The finite difference (FD) approach to modeling shock wave propagation involves discretization of the solution domain in both space and time. Applications of FD methods towards descriptions of wave propagation in metals include [3–6]. Advantages of the method developed in Refs. [5, 6] include the following: crystals of any symmetry and orientation can be studied (i.e., transverse waves are captured), material properties may be heterogeneous in the (longitudinal) direction of wave propagation, and sophisticated rate- and temperature-dependent crystal plasticity models are enabled. Relative disadvantages are the time required for calculation of solutions and the need for artificial viscosity to regularize the shock width in the strong shock regime.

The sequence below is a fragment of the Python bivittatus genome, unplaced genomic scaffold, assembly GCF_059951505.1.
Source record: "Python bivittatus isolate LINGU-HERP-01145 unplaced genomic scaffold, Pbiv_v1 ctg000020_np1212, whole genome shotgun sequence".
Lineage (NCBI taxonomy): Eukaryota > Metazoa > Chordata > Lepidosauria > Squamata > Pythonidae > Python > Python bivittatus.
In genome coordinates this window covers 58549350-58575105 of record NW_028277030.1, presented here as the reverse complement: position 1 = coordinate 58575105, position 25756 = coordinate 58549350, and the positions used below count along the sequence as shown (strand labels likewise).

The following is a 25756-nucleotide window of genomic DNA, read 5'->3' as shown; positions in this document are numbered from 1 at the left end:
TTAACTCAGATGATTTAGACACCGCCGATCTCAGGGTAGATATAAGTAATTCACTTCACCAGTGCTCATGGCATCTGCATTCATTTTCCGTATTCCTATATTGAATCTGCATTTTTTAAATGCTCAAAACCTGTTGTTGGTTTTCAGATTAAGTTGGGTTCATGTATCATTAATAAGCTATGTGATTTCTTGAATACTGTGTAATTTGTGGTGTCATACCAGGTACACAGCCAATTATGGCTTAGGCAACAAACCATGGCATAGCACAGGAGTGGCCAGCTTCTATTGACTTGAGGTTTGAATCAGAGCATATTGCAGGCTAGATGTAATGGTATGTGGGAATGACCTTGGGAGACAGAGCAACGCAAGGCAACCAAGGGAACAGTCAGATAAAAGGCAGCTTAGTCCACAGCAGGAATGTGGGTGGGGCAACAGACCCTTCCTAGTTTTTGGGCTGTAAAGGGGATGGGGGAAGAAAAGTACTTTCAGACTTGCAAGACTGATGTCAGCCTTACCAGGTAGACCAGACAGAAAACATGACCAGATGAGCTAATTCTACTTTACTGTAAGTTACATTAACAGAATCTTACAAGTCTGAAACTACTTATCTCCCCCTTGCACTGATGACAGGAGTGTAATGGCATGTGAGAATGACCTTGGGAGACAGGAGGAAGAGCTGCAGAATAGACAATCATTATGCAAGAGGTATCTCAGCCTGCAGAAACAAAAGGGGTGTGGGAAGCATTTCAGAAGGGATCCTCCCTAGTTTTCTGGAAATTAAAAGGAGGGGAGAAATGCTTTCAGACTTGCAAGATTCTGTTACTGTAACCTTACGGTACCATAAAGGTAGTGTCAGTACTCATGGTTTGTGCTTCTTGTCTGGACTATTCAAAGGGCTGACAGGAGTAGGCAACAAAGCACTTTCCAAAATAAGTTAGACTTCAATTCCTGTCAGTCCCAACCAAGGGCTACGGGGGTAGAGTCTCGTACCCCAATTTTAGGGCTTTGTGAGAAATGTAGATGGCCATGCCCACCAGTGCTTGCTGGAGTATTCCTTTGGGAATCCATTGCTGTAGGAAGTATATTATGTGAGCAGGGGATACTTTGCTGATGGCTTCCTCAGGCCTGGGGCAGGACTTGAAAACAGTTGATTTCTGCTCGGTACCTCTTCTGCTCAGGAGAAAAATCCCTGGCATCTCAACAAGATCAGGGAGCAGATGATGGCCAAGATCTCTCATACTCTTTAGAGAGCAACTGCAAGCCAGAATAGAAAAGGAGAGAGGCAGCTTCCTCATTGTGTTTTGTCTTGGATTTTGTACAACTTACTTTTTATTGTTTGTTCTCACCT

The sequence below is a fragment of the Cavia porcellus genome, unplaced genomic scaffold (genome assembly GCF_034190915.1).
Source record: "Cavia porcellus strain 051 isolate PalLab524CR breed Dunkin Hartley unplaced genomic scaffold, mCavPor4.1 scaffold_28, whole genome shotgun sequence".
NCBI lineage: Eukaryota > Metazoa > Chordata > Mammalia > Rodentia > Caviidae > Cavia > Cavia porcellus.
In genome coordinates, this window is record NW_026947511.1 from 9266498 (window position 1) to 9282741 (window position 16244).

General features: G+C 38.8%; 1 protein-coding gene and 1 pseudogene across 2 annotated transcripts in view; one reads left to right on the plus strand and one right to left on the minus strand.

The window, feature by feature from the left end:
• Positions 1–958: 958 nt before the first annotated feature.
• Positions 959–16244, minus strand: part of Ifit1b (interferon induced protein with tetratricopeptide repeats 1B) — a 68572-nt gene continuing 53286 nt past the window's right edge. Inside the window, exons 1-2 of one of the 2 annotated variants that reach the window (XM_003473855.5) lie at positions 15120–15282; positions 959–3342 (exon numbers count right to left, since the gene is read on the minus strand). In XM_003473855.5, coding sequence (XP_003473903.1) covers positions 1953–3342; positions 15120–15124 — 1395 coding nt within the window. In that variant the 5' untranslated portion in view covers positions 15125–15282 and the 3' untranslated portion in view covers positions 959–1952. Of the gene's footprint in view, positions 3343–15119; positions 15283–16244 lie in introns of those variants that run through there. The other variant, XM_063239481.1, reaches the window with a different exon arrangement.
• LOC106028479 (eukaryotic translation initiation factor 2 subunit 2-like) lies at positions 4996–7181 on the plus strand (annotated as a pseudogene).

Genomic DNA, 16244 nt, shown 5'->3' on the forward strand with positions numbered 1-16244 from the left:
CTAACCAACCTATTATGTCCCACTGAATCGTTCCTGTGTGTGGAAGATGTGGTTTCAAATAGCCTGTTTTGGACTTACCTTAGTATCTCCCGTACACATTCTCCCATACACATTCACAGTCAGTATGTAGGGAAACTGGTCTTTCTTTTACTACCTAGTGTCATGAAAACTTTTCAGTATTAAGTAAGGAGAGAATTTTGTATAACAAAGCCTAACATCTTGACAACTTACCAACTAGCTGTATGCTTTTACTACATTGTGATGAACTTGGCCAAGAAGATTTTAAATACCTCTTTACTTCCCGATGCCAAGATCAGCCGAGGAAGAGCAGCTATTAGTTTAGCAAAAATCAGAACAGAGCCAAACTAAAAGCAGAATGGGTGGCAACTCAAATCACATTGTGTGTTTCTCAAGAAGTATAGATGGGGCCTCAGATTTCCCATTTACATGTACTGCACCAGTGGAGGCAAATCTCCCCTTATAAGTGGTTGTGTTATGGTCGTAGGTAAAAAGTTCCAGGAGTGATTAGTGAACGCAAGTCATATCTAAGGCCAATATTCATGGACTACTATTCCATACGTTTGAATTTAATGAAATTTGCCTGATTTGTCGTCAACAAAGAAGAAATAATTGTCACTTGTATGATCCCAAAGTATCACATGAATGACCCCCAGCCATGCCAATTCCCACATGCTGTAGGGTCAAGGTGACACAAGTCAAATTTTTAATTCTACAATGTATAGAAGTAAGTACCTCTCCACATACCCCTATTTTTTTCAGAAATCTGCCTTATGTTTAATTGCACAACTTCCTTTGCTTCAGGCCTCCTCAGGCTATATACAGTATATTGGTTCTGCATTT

The steady wave (SW) approach to modeling shock waves presented in this work, which is strictly valid only for uniaxial strain conditions, involves transformation of governing partial differential equations to ordinary differential equations relative to a coordinate frame that moves along with a steady shock wave. Applications of the steady wave method towards descriptions of plastic shocks in metallic crystals include [7–11]. Advantages of the method developed in Ref. [10], which is the first known implementation of the SW approach for anisotropic elastic–plastic crystals, include the following: a detailed description of the steady shock structure (and associated material state) is obtained, solutions are obtained at relatively low computational cost, no artificial viscosity is used, and sophisticated rate- and temperature-dependent crystal plasticity models are enabled. Disadvantages are that effects of transverse waves for non-symmetric crystal orientations are ignored, unsteady waves cannot be addressed, and material properties must be spatially homogeneous.